As the title says, Meta trained 4 foundational models with 7B, 13B, 33B, and 65B parameters respectively, and is open sourcing them for research. You can get their code on their Github repo: https://github.com/facebookresearch/llama but you need to fill in a Google form to get the weights.
On downstream benchmarks, the models do comparably well with Chinchilla and PaLM and only a bit worse than Flan-PaLM-540B and code-davinci-002/text-davinci-002. (The authors don't evaluate on those models, but you can look at their performance from other work such as Stanford's HELM or Chung, Hou, Longpre et al's "Scaling Instruction-Finetuned Language Models".
We introduce LLaMA, a collection of foundation language models ranging from 7B to 65B parameters. We train our models on trillions of tokens, and show that it is possible to train state-of-the-art models using publicly available datasets exclusively, without resorting to proprietary and inaccessible datasets. In particular, LLaMA-13B outperforms GPT-3 (175B) on most benchmarks, and LLaMA-65B is competitive with the best models, Chinchilla70B and PaLM-540B. We release all our models to the research community.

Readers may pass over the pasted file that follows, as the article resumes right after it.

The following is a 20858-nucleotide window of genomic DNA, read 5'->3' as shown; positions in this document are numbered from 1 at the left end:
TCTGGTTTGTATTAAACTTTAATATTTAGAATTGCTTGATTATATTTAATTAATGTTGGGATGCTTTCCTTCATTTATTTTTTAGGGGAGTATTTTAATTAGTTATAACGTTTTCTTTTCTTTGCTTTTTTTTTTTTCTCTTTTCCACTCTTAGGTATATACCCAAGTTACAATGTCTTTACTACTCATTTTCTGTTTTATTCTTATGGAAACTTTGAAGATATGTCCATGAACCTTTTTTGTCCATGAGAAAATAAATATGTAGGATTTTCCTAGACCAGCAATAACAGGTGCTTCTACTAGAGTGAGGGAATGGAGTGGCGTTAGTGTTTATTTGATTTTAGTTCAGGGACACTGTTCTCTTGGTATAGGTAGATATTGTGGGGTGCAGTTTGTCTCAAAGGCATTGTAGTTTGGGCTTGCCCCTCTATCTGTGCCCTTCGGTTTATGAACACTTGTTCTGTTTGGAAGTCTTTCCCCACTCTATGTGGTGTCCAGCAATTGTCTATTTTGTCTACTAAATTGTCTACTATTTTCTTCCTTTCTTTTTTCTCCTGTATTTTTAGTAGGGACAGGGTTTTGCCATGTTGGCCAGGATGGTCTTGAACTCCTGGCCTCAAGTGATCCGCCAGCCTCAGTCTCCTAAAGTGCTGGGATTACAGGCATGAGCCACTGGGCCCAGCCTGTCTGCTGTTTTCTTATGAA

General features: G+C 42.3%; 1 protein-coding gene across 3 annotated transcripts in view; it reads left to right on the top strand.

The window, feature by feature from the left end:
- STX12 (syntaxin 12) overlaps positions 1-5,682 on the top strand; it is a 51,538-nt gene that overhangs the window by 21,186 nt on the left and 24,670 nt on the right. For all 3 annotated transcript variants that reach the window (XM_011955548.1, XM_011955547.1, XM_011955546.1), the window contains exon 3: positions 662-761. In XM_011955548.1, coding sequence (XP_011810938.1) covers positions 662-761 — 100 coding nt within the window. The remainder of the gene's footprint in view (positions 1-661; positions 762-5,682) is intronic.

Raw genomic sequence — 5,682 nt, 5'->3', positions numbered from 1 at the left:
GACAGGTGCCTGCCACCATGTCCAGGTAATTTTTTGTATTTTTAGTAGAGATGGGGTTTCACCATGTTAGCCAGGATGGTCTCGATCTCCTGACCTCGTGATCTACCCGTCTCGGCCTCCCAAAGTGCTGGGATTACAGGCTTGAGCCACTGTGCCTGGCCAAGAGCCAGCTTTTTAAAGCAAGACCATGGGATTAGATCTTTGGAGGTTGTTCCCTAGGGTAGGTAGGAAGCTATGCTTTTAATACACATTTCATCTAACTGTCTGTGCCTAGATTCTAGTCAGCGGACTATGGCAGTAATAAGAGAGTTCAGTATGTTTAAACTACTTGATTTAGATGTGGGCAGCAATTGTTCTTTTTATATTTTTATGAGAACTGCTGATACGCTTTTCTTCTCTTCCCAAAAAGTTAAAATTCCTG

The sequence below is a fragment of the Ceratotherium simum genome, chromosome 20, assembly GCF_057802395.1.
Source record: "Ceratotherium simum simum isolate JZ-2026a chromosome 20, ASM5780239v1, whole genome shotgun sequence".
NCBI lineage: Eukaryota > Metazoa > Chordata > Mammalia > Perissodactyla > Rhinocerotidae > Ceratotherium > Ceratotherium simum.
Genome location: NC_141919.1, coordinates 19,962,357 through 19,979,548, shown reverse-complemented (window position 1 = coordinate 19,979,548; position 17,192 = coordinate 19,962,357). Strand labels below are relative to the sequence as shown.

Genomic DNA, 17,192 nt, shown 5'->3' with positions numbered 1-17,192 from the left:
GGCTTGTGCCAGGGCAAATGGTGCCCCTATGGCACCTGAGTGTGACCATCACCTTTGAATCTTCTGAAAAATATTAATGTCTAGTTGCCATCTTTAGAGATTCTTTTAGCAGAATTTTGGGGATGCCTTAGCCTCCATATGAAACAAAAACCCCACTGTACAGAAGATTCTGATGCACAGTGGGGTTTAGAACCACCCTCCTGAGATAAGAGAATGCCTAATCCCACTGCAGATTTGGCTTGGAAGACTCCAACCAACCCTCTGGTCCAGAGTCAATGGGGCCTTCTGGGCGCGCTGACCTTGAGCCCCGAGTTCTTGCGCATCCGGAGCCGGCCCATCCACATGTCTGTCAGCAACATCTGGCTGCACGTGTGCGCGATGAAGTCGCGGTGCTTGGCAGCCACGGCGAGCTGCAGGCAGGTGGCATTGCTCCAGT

Twitter thread from authors: https://twitter.com/GuillaumeLample/status/1629151231800115202
Eliezer guesses that the model won't be impressive in practice:
I blindly guess, could be wrong, that this model will turn out sufficiently unimpressive in practice that nobody uses it for much. Basically based on a guess that more than benchmarks matter, and Meta has no people competent to do the tricky stuff needed to stay on current edge.
It's not necessarily open source as you think of it -- you need to fill in a Google form, and then they might give it to you:
In order to download the checkpoints and tokenizer, fill this google form
The license is intended only for non-commercial, research work:
Meta grants you a non-exclusive, worldwide, non-transferable, non-sublicensable, revocable, royalty free and limited license under Meta’s copyright interests to reproduce, distribute, and create derivative works of the Software solely for your non-commercial research purposes.